You wouldn’t know any of this to watch Zuckerberg’s Meta rollout, and that’s obviously by design. If Facebook’s getting bad press, the smart corporate thing to do is change the conversation. “The future won’t be built on its own,” Zuckerberg said. “It will be built by those who are willing to stand up and say, ‘This is the future we want.'” We’re too busy focusing on the future to talk about the present, let alone the recent past, right?
But this is why we must resist this attempt to take over even more of our daily lives. Facebook’s current level of influence over our lives has proved disastrous. Why should we trust them with more of it? Has any of the company’s moves over the last few years demonstrated a level of reflection or repentance even close to commensurate with the actual damage it has done?
More than likely, none of these thoughts are new to you. You’ve probably considered leaving Facebook or, at least, taking a break. Maybe you’ve even posted about how much you don’t like Facebook. You might have reasons for disliking it that I haven’t brought up yet (there are plenty to choose from). But all of that amounts to nothing as long as Facebook doesn’t see a shift in how many people use its platform. The corporate board is most certainly upset about all the bad press but as long as people keep coming to the site, why should they see any of it as any more than a bump in the road?
Statistically speaking, you — the person reading this — came to this article from Facebook. Or possibly from Instagram, which amounts to the same thing. News organizations have to share their content on Facebook, because that’s where readers are. You have to go to Facebook, because that’s where your friends and family are — or where you find something to read. And you don’t need to pour over the Facebook Papers to know how this social media platform has made you feel. Maybe you’ve gotten in ugly fights with friends or family. Maybe you’ve spent too much time scrolling through posts that don’t actually make you feel any better. Maybe you scroll Instagram, which actively makes you feel worse — comparing yourself to the impossible physical and professional standards of people you do not know. Maybe you’ve connected with content or people you know aren’t good for you. Maybe it’s opened up a side of yourself you’re not proud of.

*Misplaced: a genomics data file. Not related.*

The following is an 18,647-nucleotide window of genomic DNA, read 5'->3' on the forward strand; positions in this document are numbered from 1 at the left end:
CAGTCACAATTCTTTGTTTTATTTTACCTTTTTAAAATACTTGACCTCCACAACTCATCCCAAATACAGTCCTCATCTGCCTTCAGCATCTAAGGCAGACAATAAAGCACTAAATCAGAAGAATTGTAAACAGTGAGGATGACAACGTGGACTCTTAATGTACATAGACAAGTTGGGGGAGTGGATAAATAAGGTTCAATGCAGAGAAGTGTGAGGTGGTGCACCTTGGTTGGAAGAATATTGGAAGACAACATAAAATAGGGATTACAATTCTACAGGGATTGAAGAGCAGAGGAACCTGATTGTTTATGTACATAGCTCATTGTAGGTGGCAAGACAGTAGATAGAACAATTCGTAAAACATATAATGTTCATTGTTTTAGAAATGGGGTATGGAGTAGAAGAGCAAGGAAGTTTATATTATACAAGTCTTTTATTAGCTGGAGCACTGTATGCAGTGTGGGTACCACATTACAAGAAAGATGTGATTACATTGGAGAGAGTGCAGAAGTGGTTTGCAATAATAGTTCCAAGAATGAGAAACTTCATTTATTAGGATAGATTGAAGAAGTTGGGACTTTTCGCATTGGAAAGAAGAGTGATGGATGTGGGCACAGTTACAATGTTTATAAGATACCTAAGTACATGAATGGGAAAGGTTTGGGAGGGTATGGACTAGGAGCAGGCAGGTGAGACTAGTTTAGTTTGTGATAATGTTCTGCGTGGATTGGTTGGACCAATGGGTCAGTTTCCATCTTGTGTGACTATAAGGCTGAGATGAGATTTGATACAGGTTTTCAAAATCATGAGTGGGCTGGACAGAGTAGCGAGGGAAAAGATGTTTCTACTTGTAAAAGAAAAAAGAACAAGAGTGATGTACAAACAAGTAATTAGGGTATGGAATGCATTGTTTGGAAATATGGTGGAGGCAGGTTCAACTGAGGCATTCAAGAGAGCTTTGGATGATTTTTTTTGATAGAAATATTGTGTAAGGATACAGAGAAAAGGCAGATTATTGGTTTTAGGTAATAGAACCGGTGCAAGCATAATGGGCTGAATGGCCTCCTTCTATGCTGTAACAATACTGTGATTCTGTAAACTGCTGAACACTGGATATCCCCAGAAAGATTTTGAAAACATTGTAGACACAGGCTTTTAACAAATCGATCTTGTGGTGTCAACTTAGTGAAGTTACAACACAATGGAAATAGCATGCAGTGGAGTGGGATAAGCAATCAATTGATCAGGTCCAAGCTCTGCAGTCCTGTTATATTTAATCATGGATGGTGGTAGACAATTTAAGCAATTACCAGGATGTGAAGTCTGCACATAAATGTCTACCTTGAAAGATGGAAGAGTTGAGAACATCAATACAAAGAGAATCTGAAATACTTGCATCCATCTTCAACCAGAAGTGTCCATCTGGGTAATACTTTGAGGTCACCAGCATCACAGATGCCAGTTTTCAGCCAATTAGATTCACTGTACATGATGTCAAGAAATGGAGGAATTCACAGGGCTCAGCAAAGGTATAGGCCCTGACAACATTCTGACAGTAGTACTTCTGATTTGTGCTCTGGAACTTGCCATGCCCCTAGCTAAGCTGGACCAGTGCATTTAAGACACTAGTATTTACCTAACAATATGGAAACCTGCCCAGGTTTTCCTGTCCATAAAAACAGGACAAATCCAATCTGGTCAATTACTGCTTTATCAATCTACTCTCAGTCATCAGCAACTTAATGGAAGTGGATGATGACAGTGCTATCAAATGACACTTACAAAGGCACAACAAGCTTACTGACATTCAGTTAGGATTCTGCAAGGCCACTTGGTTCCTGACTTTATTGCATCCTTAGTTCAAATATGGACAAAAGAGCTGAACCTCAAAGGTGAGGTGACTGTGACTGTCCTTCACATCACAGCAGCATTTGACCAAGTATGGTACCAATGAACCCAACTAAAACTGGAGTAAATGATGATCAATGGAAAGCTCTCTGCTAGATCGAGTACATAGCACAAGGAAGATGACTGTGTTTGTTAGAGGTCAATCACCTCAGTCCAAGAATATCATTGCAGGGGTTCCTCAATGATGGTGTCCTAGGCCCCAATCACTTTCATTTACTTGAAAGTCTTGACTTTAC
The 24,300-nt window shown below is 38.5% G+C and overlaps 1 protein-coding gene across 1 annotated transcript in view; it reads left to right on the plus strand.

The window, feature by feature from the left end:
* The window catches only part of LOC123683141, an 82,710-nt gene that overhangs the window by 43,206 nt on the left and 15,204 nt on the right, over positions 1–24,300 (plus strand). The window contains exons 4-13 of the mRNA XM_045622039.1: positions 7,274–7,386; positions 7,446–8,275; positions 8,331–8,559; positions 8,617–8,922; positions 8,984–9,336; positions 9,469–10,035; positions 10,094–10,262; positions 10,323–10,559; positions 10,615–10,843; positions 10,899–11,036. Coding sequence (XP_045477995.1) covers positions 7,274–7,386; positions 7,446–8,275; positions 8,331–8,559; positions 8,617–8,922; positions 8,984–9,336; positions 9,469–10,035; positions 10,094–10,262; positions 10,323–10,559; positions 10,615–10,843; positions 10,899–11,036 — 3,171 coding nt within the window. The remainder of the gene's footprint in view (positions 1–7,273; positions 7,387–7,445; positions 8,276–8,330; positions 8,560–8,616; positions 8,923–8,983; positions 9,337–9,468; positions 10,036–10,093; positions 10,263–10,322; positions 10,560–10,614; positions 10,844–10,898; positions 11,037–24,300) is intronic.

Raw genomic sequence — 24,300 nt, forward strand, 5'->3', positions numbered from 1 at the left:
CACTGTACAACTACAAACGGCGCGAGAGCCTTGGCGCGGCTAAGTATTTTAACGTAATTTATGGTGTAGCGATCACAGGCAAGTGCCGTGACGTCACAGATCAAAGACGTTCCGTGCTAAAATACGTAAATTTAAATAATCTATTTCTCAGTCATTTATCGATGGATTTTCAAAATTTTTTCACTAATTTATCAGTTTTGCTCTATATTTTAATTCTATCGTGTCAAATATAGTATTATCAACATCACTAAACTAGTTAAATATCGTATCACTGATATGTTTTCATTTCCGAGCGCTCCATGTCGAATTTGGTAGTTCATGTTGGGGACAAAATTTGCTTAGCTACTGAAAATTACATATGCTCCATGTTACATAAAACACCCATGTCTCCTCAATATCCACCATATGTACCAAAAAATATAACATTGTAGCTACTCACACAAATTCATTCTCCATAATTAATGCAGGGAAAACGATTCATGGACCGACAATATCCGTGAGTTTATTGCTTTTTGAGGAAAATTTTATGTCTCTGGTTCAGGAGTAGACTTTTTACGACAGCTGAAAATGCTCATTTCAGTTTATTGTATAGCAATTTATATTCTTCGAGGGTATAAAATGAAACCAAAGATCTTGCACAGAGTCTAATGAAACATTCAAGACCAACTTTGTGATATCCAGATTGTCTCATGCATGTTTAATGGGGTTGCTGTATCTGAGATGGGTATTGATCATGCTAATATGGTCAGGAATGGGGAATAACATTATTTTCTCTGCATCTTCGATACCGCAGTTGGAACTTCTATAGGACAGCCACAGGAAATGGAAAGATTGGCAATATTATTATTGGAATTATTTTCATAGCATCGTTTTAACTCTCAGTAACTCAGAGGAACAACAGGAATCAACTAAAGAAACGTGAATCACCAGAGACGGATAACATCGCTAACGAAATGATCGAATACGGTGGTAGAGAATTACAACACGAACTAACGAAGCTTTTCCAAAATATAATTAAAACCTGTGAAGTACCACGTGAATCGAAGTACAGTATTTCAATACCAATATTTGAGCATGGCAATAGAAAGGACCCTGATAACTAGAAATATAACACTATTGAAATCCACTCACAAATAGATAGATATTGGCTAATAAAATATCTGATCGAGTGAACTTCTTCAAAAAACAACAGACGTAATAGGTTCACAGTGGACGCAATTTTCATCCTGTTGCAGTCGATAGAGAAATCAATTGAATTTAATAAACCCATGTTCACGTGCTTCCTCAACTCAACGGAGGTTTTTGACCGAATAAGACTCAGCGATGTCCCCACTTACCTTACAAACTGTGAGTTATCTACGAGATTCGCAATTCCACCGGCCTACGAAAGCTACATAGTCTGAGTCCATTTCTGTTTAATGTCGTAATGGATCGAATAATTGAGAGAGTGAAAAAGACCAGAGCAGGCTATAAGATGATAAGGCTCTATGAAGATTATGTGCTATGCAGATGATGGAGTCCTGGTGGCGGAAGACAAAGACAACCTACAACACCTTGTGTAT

These things are probably not all true but if any of them are, think about it: do the benefits of Facebook really outweigh the negatives? If your answer to that question is “no,” then it starts with you. No doubt, the digital world that’s coming our way is inevitable and abstaining altogether is probably not a realistic option for most of us. But what Zuckerberg said is true: the future will be built by those who are willing to stand up and say, “this is the future we want.”
So why don’t we stand up and say that Facebook shouldn’t be a part of that future?
Tyler Huckabee is RELEVANT's senior editor. He lives in Nashville with his wife, dog and Twitter account.